Title: Disparities in breast screening, stage at diagnosis, cancer treatment and the subsequent risk of cancer death: a retrospective, matched cohort of aboriginal and non-aboriginal women with breast cancer
Age: Adult Only
Care Setting: Outpatient Ambulatory and Primary Care
Clinical Setting: Breast Cancer Screening
Data Level: National
Data Type: Disease Registry
Data Source: Local data
Conclusion: Disparities In All Minority Groups
Health OutComes Reported: Yes
Free Text Conclusion: Aboriginal women were less likely to have breast screening than non-Aboriginal women.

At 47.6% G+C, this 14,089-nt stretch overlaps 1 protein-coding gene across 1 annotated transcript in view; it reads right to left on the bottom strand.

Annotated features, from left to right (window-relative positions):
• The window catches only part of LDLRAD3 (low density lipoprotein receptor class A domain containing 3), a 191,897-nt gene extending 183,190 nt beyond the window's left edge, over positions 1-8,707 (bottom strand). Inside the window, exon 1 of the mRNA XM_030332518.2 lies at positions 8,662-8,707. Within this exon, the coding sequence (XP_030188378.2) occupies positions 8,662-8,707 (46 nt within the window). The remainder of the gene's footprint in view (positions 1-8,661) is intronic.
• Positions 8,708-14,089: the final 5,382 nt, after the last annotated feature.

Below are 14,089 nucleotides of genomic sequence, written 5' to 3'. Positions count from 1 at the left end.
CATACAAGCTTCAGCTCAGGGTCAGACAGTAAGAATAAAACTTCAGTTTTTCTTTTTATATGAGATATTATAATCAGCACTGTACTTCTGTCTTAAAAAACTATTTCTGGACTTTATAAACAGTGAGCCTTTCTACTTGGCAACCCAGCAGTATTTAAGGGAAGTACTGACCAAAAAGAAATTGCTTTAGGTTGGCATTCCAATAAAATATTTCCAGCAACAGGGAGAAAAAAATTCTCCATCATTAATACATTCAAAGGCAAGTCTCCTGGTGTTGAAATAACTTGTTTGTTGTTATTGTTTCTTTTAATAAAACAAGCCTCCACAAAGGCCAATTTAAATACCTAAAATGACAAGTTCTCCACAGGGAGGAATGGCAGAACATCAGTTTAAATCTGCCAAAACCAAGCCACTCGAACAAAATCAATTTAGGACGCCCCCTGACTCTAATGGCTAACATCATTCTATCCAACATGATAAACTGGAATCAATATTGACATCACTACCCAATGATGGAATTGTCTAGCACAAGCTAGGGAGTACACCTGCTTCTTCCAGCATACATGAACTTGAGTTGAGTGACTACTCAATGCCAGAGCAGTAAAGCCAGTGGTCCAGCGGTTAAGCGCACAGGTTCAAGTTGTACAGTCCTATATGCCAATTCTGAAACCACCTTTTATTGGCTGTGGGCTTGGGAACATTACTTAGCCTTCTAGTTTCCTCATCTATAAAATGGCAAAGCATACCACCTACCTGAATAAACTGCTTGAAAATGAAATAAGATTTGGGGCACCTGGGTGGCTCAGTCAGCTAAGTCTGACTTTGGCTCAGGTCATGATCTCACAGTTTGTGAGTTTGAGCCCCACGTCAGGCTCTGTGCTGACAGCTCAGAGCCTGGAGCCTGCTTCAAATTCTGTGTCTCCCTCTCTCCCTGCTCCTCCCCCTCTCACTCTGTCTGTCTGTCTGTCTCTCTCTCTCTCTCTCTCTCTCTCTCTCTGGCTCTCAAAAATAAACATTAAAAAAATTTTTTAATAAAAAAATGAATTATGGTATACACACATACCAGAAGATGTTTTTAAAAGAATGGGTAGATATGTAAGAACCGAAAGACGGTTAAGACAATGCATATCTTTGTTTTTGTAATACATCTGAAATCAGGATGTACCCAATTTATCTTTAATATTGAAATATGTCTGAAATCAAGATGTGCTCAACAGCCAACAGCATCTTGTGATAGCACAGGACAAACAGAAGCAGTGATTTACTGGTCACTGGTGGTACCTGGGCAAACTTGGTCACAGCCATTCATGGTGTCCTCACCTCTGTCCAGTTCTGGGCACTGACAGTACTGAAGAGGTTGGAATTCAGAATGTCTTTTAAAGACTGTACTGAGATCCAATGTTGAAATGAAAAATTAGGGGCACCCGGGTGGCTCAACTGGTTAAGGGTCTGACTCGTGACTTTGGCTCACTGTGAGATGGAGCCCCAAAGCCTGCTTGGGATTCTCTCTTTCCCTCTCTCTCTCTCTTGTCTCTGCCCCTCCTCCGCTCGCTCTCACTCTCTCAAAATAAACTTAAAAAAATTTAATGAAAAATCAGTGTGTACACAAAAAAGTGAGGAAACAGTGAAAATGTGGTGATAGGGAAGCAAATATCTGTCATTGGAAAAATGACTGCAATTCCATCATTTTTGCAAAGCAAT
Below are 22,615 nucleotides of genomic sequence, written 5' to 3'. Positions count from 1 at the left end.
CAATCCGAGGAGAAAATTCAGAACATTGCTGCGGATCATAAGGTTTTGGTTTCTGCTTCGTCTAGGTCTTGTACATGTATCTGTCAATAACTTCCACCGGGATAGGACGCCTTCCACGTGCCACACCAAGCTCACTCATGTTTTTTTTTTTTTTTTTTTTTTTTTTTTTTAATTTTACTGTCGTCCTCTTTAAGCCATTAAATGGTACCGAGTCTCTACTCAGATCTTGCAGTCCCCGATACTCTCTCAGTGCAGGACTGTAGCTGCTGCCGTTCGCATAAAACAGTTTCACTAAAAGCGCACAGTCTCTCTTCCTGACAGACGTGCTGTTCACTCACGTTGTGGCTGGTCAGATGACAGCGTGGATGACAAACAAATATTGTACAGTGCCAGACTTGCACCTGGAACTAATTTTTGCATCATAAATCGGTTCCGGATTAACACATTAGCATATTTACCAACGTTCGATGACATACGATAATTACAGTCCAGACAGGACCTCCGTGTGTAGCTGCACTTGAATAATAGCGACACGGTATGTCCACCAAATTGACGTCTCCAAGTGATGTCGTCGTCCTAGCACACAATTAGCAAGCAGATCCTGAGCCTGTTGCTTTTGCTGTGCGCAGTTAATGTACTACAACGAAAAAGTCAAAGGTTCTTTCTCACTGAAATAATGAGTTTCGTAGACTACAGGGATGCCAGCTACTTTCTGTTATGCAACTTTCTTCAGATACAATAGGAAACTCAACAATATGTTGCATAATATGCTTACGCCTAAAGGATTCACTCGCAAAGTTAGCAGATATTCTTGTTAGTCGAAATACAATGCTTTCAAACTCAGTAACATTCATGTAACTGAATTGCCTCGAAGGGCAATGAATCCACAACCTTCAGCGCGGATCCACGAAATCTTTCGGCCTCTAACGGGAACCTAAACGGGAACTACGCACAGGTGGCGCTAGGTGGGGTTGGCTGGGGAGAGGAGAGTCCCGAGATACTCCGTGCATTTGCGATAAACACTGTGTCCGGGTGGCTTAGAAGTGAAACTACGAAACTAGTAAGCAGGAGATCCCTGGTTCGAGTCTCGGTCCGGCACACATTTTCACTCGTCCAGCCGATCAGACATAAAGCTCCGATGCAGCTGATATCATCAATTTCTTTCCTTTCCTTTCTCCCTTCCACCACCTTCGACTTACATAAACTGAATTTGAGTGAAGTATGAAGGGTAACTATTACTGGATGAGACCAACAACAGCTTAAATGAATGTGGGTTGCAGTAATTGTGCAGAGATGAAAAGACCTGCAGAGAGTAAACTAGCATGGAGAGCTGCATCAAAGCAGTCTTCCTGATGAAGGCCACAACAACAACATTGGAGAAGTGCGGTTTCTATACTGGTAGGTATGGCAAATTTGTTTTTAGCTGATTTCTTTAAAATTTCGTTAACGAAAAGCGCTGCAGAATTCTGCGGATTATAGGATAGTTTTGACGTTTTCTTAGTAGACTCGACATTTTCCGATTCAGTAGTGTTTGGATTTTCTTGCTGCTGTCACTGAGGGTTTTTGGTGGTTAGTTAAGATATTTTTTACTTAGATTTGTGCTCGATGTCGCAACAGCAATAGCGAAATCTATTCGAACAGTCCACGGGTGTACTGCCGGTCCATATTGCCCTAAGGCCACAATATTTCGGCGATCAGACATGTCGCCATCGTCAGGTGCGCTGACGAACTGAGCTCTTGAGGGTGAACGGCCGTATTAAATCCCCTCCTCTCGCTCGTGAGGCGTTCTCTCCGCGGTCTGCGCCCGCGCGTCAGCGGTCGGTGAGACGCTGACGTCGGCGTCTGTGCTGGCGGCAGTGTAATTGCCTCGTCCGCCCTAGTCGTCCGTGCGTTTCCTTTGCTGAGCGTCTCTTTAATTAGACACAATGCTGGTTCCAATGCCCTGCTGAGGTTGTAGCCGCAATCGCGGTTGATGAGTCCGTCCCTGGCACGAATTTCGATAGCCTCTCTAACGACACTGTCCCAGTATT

Abstract: BACKGROUND: Australia's Aboriginal and Torres Strait Islander women have poorer survival and twice the disease burden from breast cancer compared to other Australian women. These disparities are influenced, but not fully explained, by more diagnoses at later stages. Incorporating breast screening, hospital and out of hospital treatment and cancer registry records into a person-linked data system can improve our understanding of breast cancer outcomes. We focussed one such system on a population-based cohort of Aboriginal women in South Australia diagnosed with breast cancer and a matched cohort of non-Aboriginal women with breast cancer. We quantify Aboriginal and non-Aboriginal women's contact with publicly funded screening mammograms; quantify exposure to a selection of cancer treatment modalities; then assess the relationship between screening, treatment and the subsequent risk of breast cancer death. METHODS: Breast cancers registered among Aboriginal women in South Australia in 1990-2010 (N = 77) were matched with a random selection of non-Aboriginal women by birth and diagnostic year, then linked to screening records, and treatment 2 months before and 13 months after diagnosis. Competing risk regression summarised associations of Aboriginality, breast screening, cancer stage and treatment with risk of breast cancer death. RESULTS: Aboriginal women were less likely to have breast screening (OR = 0.37, 95%CIs 0.19-0.73); systemic therapies (OR = 0.49, 95%CIs 0.24-0.97); and, surgical intervention (OR = 0.35, 95%CIs 0.15-0.83). Where surgery occurred, mastectomy was more common among Aboriginal women (OR = 2.58, 1.22-5.46). Each of these factors influenced the risk of cancer death, reported as sub-hazard ratios (SHR). Regional spread disease (SHR = 34.23 95%CIs 6.76-13.40) and distant spread (SHR = 49.67 95%CIs 6.79-363.51) carried more risk than localised disease (Reference SHR = 1). Breast screening reduced the risk (SHR= 0.07 95%CIs 0.01-0.83). So too did receipt of systemic therapy (SHR = 0.06 95%CIs 0.01-0.41) and surgical treatments (SHR = 0.17 95%CIs 0.04-0.74). In the presence of adjustment for these factors, Aboriginality did not further explain the risk of breast cancer death. CONCLUSION: Under-exposure to screening and treatment of Aboriginal women with breast cancers in South Australia contributed to excess cancer deaths. Improved access, utilisation and quality of effective treatments is needed to improve survival after breast cancer diagnosis.